Both organizations were designated as Foreign Terrorist Organizations on October 8, 1997 by the United States government. In addition, both groups have been outlawed by the Israeli Government. Kahane Chai has remained active since 2000, however there has been no evidence to substantiate involvement in low-level attacks.

Major Attacks:

The group is suspected of involvement in a number of low-level attacks since the start of the First Palestinian Intifada in 2000

February 25, 1994: Dr. Baruch Goldstein, a Kach supporter, killed 29 people in a mosque in Hebron.

August 4, 2005: A Jewish IDF deserter named Eden Natan-Zada – who is said to have been inspired by Kach – carried out a shooting attack on a bus full of Arabs in Shfaram, Israel.

Ideological Roots:

Extremist Jewish ideological roots, seek to restore the biblical state of Israel.

Objectives:

Kach and Kahane Chai are groups that have used terrorism to pursue their goals of expanding Jewish rule across the West Bank and expelling the Palestinians.

Tactics:

Kahane Chai has harassed and threatened Arabs, Palestinians, and Israeli government officials, and has vowed revenge for the death of Binyamin Kahane and his wife. Since 2003, Kahane Chai activists have called for the execution of former Israeli Prime Minister Ariel Sharon, and physically intimidated other Israeli and Palestinian government officials who favoured the dismantlement of Israeli settlements. The most serious threats leveled by Kahane Chai involved threats on the lives of politicians who supported the disengagement plan as well as an announcement of plans to derail train tracks in protest of the new policy.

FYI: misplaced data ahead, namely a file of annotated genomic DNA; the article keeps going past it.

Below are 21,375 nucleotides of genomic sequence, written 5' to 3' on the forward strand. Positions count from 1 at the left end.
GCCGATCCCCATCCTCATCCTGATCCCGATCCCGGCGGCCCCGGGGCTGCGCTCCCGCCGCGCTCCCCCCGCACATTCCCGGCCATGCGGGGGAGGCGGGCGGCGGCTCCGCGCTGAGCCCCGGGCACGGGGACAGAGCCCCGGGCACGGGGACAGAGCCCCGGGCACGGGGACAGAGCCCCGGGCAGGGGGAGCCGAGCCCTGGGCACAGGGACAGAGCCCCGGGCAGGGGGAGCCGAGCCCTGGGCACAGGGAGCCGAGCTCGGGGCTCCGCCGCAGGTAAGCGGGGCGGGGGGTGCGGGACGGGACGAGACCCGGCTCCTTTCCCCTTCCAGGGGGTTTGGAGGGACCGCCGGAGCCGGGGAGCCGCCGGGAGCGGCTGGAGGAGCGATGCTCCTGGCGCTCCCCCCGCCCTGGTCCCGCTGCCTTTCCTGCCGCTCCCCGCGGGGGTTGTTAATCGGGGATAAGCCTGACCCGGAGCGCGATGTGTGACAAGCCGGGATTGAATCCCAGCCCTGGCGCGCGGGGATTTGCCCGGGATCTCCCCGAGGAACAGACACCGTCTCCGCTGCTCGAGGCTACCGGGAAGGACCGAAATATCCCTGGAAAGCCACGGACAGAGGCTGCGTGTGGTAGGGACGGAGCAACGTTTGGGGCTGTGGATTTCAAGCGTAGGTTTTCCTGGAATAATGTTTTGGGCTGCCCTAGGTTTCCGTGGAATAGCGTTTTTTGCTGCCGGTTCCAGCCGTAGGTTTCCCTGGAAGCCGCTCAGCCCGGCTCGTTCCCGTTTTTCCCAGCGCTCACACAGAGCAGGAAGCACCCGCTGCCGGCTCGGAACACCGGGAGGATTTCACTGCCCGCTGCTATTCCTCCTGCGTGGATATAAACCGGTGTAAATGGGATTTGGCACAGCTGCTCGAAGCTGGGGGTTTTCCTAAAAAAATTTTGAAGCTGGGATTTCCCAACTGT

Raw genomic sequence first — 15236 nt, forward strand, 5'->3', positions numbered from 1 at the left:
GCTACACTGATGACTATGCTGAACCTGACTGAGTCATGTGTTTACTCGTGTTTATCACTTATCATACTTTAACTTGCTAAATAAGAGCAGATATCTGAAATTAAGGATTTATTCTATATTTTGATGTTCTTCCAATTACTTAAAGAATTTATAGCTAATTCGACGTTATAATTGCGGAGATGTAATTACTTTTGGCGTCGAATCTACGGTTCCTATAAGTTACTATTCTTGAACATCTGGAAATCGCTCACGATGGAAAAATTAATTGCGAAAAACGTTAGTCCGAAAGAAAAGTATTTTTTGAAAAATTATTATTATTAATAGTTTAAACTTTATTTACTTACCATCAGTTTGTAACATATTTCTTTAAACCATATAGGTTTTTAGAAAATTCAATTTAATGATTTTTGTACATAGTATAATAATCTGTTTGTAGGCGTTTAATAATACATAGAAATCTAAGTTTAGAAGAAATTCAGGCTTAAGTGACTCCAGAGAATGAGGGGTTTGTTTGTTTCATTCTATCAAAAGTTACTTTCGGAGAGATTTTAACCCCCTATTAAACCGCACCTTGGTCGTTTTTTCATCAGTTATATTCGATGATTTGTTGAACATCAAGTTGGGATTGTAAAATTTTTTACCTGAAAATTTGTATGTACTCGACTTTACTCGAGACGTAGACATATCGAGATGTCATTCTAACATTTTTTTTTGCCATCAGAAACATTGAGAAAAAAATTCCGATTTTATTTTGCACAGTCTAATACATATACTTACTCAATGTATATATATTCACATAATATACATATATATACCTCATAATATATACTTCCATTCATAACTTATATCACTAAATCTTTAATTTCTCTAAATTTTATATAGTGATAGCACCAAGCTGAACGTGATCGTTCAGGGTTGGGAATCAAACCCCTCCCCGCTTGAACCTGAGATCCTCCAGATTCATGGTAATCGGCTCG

Although they have not explicitly claimed responsibility for a series of mosque burnings in the West Bank, individuals affiliated with Kahane Chai are widely suspected of being the perpetrators.

Despite these threats and their ideological roots, the groups itself has rarely acted out in violence.

 Updated on January 14, 2016. 

References


  1. “Kach, Kahane Chai (Israel, Extremists).” Council on Foreign Relations. Last Modified March 20, 2008. Accessed January 13, 2016.
    http://www.cfr.org/israel/kach-kahane-chai-israel-extremists/p9178#p6
  2. “Kahane Chai.” The Global Terrorism Database. Accessed January 13, 2016. http://www.start.umd.edu/tops/terrorist_organization_profile.asp?id=3750
  3. “Kach.” The Global Terrorism Database. Accessed January 13, 2016. http://www.start.umd.edu/tops/terrorist_organization_profile.asp?id=61
  4. “Chapter 6. Foreign Terrorist Organizations.” Office of the Coordinator for Counterterrorism. US Department of State. Last Modified July 31, 2012. Accessed January 13, 2016. http://www.state.gov/j/ct/rls/crt/2011/195553.htm#kahane
  5. “Currently Listed Entities.” Public Safety Canada. Last modified November 20, 2014. Accessed January 13, 2016. http://www.publicsafety.gc.ca/cnt/ntnl-scrt/cntr-trrrsm/lstd-ntts/crrnt-lstd-ntts-eng.aspx#2034